Site Visit: Small Farm Brings Big Business for Idaho’s Treasure Valley

Big D Ranch in Meridian, Idaho

By Apollo Fuhriman, Region 10 Advocate

On July 11, Assistant Chief Counsel Prianka Sharma, Regional Advocate Apollo Fuhriman, Acting Director of Economic Research/Regulatory Economist Patrick Delehanty, and  Assistant Chief Counsel Janis Reyes traveled to the Big D Ranch in Meridian, Idaho, just a few miles southwest of Boise, to learn more about how family farms operate and compete in the world-wide food market.

The Big D Ranch is home to four generations of the Durrant family who currently farm 1,100 acres of mostly sugar beets, corn, wheat and pinto beans. The ranch originally started to provide feed crops for their dairy of about 100 cows in the late 1940s. Eventually the ranch grew to more than 300 milking cows and 60,000 laying hens; however, the ranch has shifted away from dairy and poultry and now primarily relies upon crops. The 1100 acres of this Ranch represent just .00009 percent of all farm operations in the state of Idaho.

Family and long-term working relationships throughout Treasure Valley are very important to the farming community and this is not just a talking point, but is the reality at the Big D Ranch that employs Richard (the general manager) and Denese and all seven of their children, a son-in-law, two nephews and the grandchildren who help whenever they can. In Idaho, 97 percent of all agricultural operations are small businesses. Given the global nature of commodities, this ranch and others like it in Idaho compete locally and globally for business and has in fact sold directly internationally to many foreign markets including South America and Africa.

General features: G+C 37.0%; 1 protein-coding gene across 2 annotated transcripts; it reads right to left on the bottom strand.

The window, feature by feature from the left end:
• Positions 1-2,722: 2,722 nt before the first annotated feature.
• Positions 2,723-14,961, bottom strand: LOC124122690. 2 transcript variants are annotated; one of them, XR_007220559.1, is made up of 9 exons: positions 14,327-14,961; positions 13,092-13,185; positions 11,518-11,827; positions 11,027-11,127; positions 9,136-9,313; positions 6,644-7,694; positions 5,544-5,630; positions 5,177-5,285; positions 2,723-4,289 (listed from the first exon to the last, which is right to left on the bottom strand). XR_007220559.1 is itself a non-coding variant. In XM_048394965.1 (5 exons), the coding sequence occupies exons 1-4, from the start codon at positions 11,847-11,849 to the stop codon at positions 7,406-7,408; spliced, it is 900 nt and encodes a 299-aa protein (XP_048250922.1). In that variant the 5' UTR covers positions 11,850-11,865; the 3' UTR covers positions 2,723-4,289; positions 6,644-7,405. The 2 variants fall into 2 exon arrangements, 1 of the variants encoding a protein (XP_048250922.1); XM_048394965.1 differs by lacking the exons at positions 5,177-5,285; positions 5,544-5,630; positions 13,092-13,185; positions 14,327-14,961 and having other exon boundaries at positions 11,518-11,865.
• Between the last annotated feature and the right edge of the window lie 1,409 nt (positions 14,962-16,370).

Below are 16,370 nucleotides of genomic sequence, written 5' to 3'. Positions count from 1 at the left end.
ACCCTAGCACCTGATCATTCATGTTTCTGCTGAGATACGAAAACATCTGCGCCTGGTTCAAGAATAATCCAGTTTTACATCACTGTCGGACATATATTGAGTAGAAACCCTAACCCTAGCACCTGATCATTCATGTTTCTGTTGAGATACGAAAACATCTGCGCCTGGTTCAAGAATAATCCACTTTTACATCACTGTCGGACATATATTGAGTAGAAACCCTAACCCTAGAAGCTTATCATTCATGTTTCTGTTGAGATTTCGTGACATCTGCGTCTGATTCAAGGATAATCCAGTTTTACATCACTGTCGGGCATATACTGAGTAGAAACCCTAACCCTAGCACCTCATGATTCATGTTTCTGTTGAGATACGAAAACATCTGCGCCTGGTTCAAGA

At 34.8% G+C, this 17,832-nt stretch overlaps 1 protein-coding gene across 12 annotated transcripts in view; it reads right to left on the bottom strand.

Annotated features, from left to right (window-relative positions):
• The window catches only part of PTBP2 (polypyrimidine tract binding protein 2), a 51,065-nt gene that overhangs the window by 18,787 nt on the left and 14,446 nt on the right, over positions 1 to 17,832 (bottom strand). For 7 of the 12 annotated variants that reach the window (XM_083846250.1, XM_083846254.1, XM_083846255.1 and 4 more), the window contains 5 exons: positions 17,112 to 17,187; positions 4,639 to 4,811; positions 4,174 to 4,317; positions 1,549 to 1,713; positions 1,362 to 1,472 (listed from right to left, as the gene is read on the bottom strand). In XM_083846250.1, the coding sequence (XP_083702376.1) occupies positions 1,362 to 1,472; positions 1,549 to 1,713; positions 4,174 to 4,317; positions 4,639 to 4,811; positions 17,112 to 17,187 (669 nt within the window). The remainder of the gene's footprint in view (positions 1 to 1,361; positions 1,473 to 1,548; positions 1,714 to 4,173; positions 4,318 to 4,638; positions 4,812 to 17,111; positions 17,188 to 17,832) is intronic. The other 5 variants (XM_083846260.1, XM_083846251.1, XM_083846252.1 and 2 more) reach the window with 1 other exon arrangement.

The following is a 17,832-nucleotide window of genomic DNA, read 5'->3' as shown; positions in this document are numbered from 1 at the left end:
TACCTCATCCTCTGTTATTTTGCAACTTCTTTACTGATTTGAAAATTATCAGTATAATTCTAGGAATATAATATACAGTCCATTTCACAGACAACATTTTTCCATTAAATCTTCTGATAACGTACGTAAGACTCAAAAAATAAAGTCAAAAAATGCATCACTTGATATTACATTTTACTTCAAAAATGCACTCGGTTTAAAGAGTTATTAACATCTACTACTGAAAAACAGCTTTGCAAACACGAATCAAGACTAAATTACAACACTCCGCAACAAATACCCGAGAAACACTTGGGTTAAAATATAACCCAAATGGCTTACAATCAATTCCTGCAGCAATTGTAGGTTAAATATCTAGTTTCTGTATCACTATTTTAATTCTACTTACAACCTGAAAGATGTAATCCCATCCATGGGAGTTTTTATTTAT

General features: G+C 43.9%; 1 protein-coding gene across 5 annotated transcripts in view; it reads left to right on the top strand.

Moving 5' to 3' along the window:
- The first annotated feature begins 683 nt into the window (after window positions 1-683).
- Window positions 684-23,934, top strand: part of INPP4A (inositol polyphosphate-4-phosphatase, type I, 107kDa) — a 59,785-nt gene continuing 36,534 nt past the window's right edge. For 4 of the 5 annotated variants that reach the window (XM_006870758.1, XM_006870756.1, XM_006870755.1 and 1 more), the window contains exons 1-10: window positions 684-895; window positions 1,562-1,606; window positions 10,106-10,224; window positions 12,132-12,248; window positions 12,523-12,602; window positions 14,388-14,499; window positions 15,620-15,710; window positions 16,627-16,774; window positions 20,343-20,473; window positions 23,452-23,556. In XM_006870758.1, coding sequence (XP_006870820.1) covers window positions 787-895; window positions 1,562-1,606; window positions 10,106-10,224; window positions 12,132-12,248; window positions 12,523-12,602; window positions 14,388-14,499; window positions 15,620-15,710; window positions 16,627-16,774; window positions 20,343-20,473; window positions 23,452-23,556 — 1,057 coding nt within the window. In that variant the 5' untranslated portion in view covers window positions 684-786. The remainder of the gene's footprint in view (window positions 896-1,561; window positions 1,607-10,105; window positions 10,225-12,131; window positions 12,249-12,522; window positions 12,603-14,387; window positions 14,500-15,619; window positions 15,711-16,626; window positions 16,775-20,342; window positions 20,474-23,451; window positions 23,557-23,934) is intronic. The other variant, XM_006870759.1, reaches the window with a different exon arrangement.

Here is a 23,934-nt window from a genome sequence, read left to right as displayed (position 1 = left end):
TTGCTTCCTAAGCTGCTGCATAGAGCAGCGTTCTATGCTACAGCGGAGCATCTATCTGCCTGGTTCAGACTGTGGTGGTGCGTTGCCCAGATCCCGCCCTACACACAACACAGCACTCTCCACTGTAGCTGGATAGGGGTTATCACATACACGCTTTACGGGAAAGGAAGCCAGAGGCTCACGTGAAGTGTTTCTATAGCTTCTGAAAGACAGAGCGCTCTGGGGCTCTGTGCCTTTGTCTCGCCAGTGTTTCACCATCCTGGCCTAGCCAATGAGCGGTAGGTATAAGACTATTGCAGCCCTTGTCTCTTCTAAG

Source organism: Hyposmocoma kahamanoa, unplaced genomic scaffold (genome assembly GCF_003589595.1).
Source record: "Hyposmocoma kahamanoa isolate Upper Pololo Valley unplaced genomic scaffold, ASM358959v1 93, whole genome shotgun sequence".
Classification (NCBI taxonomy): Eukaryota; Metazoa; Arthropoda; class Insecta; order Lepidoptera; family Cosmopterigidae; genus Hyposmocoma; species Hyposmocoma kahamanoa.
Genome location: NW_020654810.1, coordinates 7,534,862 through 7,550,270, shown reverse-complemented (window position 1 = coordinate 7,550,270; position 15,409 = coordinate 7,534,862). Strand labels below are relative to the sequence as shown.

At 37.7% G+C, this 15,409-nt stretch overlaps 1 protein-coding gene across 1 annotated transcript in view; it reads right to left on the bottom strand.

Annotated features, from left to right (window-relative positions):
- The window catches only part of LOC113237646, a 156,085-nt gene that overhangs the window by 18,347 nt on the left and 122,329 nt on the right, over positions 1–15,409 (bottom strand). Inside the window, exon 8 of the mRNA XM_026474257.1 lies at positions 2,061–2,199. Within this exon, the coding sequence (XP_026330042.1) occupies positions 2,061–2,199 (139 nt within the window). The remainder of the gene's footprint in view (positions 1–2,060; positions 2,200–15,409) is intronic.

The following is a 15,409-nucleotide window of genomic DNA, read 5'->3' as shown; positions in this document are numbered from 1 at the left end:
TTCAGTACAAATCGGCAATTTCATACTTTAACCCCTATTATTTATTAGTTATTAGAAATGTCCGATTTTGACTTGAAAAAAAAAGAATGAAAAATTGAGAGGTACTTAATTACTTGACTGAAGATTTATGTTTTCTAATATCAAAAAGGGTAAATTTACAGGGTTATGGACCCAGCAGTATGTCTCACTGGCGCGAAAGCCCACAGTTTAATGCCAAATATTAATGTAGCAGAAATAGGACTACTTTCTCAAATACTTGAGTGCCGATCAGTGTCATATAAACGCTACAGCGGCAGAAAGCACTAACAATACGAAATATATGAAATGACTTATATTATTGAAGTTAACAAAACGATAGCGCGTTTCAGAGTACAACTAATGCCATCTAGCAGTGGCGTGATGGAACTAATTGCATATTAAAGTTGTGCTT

Advocacy staff had the opportunity to try their hand at a little farm work. They moved grain with massive front loaders, fed cows on a visit to neighbor’s dairy herd and walked near a sea of wheat over the vast ranch. The staff envisioned the huge operation it is at harvest time while hearing of the difficulties of dealing with unpredictable weather that can seriously damage crops and devastate the bottom line.

The family understands the importance of being involved in advocacy groups and organizations including Department of Agriculture committees. They are very involved with the Future Farmers of America and share concerns for the future of food production due to many factors including access to water, overly restrictive land-use regulations, transportation costs and access to transportation as well as some uncertainty in regards to the upcoming North American Free Trade Agreement negotiations. They also cited an ability to be conversant in Spanish as an essential tool for working with external employees. Although finding sufficient and capable labor was cited as an issue for other farms, the Big D did not currently have any difficulties in this regard. In addition to the massive bulk grain they typically ship to customers, ranch owners are constantly looking for new methods of selling products. They recently added smaller, 50-pound bags of feed to sell.

Advocacy staff was impressed with the ability for family members to live, work and play together toward common goals and left with a much better understanding of the constant struggle to compete while always remaining vigilant for external regulatory and legal challenges to their livelihood that literally keeps this family together.

Advocacy was in Idaho and Washington for Regional Regulatory Reform Roundtables July 11-13.

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Apollo Fuhriman serves as the Region 10 Advocate for the SBA Office of Advocacy, representing small businesses in Alaska, Idaho, Oregon, and Washington. Fuhriman works with small business owners, state and local governments, and small business associations to bring the voice of Region 10 to Washington DC. He can be reached at



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